A: While it might seem “old school”, learning math facts to fluency and mastery (i.e., quickly) level is still a very important skill. Math facts are addition, subtraction, multiplication, or even division problems that students should be able to recall within a few seconds.
Why is this important?
Learning math facts develops their number sense. This means that they will better understand the relationship between numbers. For example, it is important for your child to see that 8-5=3 because 3+5=8. It also develops an understanding of how far numbers are away from the nearest tens, which will aid in such skills as estimating and rounding. Basic math facts are also used in everyday activities including adding and subtracting larger numbers, telling time, counting money, and measurement. How about standing in the grocery aisle and deciding which size of Cheerios is the better value? How about handing the cashier a $20 bill and checking to make sure you received the correct change? Math facts come into play!
Math fact fluency also helps students solve more complex math problems more quickly. If they have mastered their math facts, these concepts will be significantly easier, and they will be better equipped to solve them more quickly. If your student is spending a lot of time doing the basic facts, he or she is more likely to be confused with the process and get lost in the calculations. Also, he or she will focus all attention on the basic calculation instead of the higher-level concept that is involved in solving the problem.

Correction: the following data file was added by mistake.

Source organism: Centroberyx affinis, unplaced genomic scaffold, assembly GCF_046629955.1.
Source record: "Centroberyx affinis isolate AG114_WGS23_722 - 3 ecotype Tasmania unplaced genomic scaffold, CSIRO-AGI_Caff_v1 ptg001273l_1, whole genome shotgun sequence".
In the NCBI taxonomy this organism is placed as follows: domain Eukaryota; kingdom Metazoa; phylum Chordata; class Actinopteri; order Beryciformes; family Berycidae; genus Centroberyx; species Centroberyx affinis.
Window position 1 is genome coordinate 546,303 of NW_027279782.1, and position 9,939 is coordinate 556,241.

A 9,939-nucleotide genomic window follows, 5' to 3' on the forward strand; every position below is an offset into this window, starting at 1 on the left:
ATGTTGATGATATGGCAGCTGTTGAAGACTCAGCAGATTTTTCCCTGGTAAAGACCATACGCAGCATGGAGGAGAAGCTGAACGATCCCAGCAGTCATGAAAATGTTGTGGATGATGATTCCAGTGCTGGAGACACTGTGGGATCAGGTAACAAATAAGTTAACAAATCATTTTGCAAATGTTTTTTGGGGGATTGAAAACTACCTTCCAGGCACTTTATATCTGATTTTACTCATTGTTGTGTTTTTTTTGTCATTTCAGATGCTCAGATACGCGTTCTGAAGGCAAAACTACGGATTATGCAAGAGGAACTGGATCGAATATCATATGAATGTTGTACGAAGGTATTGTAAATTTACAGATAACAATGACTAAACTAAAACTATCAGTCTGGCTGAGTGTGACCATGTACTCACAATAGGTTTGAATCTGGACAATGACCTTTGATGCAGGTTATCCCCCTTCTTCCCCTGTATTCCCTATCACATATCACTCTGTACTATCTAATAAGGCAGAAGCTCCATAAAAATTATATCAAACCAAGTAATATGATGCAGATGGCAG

Math facts are also the building blocks for higher-level math concepts. In later elementary, students have longer and more complicated computations to complete to check their understanding of various concepts. At this stage, students who do not have their math facts committed to memory, will spend a disproportionate amount of time figuring out the smaller calculations and risk not completing the test. This not only affects their performance in math class but will also affect other subjects, such as science and geography.
Think of it this way, learning math facts is similar to learning languages in some ways. Just like you have to learn to blend letter sounds into words and words into sentences (fluently) to read, math facts are the foundation blocks for learning the next level of mathematics. There is rote learning involved in both reading and math mastery. Math anxiety starts when children fall behind and can’t keep up. To avoid these anxieties, students’ early elementary years should focus on learning the foundation math skills needed for later years – math facts are among those important math skills.